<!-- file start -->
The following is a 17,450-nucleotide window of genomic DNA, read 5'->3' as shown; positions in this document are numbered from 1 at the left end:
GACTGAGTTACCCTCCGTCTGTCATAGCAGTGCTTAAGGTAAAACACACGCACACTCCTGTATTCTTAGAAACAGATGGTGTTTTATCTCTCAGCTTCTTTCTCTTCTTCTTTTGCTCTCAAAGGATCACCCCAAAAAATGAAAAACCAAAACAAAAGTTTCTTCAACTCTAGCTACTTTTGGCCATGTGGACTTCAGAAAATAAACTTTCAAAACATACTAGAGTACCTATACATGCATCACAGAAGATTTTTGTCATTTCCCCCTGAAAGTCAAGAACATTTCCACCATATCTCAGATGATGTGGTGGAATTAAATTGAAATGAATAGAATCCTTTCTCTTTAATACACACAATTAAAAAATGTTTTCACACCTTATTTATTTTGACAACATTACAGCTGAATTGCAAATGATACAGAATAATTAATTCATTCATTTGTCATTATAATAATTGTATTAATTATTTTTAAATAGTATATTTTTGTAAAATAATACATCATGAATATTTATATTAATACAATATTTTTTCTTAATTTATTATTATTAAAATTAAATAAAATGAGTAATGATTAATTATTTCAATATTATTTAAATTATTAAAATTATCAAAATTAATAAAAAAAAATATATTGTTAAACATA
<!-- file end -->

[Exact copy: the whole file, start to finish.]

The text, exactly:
The following is a 17,450-nucleotide window of genomic DNA, read 5'->3' as shown; positions in this document are numbered from 1 at the left end:
GACTGAGTTACCCTCCGTCTGTCATAGCAGTGCTTAAGGTAAAACACACGCACACTCCTGTATTCTTAGAAACAGATGGTGTTTTATCTCTCAGCTTCTTTCTCTTCTTCTTTTGCTCTCAAAGGATCACCCCAAAAAATGAAAAACCAAAACAAAAGTTTCTTCAACTCTAGCTACTTTTGGCCATGTGGACTTCAGAAAATAAACTTTCAAAACATACTAGAGTACCTATACATGCATCACAGAAGATTTTTGTCATTTCCCCCTGAAAGTCAAGAACATTTCCACCATATCTCAGATGATGTGGTGGAATTAAATTGAAATGAATAGAATCCTTTCTCTTTAATACACACAATTAAAAAATGTTTTCACACCTTATTTATTTTGACAACATTACAGCTGAATTGCAAATGATACAGAATAATTAATTCATTCATTTGTCATTATAATAATTGTATTAATTATTTTTAAATAGTATATTTTTGTAAAATAATACATCATGAATATTTATATTAATACAATATTTTTTCTTAATTTATTATTATTAAAATTAAATAAAATGAGTAATGATTAATTATTTCAATATTATTTAAATTATTAAAATTATCAAAATTAATAAAAAAAAATATATTGTTAAACATA